If you are still reading this blog, then I’m sure we are in agreement that education is one of the keys to future success in the Bahamas. Being literate is a must and literacy these days means much more than simply reading and writing. In today’s age, literacy means reading, being information and technologically literate and developing all the skills needed to be successful in our modern economy. Many Eleutherans are employed either by being a skilled tradesman or by providing some type of service to the tourism industry. And, while the trade workers in the Bahamas do great work, they often fail financially because they do not have the full set of skills necessary to run a business. I’m sure you would agree that free access to literacy is an absolute necessity to ensure a better trained populace and workforce. The Freedom to Read library sites provide a safe, clean environment to stimulate intellectual curiosity and they are doing so at the location of need. Please give now if you can by clicking the red DONATE button below.



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Eleuthera Navy Base: Haunted or Santeria art collection?

adventures, Travel - Bret S. - August 6, 2020

Is the NAVFAC on Eleuthera haunted?

Exploring the Eleuthera NAVFAC always piques my interest as I love all things macabre. The first few times I ventured through I was merely trying to find the main beach in front of the massive parking lot, but on subsequent visits I became fascinated with the native art that was deemed to be Santeria. Now, I don’t know if it is or isn’t, but it is pretty weird. The fact that most of the art can be found in the building that used to be the chapel also makes the walk through the building just a bit more creepy, as if something will jump out at you (besides one of the goats!) at every turn of a corner. Enjoy a smattering of my photos from my journey through the chapel in 2019. For a brief history of the facility, read on.


The Eleuthera, Bahamas facility was officially commissioned on September 1, 1957. There were 150 officers and enlisted men plus 45 Bahamians. Much of the work detail was related to transportation and communication, and it was said that its main mission was to interecept foreign communications from vessels above and below the ocean that traveled near the Eleutheran shores. Eleuthera made history June 30, 1970 by being the first facility to employ women in oceanographic research. NAVFAC Eleuthera was decommissioned March 31, 1980 after 23 years of service.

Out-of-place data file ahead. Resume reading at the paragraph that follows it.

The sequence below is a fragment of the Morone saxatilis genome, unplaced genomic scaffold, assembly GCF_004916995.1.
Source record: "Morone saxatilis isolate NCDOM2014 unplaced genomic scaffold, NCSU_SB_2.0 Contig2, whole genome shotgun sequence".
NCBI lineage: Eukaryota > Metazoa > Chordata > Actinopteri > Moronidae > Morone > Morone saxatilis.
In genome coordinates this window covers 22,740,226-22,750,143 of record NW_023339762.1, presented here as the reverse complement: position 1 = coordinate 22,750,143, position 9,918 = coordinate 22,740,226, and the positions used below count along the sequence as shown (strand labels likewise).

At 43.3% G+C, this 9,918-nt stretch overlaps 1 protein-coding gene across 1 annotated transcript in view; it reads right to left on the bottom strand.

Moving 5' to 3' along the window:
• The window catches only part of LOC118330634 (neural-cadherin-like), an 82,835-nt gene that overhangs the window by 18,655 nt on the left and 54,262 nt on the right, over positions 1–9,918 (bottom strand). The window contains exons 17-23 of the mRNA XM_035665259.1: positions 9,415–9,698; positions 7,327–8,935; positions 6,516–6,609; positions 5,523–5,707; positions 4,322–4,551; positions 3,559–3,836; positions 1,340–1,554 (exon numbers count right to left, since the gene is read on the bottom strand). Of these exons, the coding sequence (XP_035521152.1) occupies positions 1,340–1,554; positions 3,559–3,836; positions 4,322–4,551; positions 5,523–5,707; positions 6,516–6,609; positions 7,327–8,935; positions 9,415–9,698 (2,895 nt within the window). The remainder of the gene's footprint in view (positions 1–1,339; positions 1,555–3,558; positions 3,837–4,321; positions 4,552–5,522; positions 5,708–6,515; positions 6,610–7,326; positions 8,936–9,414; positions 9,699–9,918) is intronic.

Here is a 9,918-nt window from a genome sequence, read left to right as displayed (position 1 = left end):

For some additional history on the area make sure to check out this interesting read from Project Eleuthera.

Note: As per the first comment from Chuck Miller (thanks Chuck!), I have added some photos of the catchment basin and my car hovering precariously above the last slab of cement.

Be sure to Like and Share our Facebook page by clicking below.

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Papaw Bay Beach, South Palmetto Point #1 Best Video Tour: Eleuthera, Bahamas

adventures, beaches, eats - Bret S. - August 3, 2020

Papaw Bay Beach, South Palmetto Point, Eleuthera, Bahamas

Located in South Palmetto Point, take a scenic video tour of Papaw Bay Beach, Eleuthera, Bahamas. This beach is easily reached from the nearby settlements of Governor’s Harbour, Savannah Sound, South Palmetto Point and North Palmetto Point. This beach is ideal when it’s windy on the west side of the island as this bay and beach are very protected. It’s perfect for a morning visit followed by either take-away from 3J’s jerk pit or a pizza from Mate and Jen’s.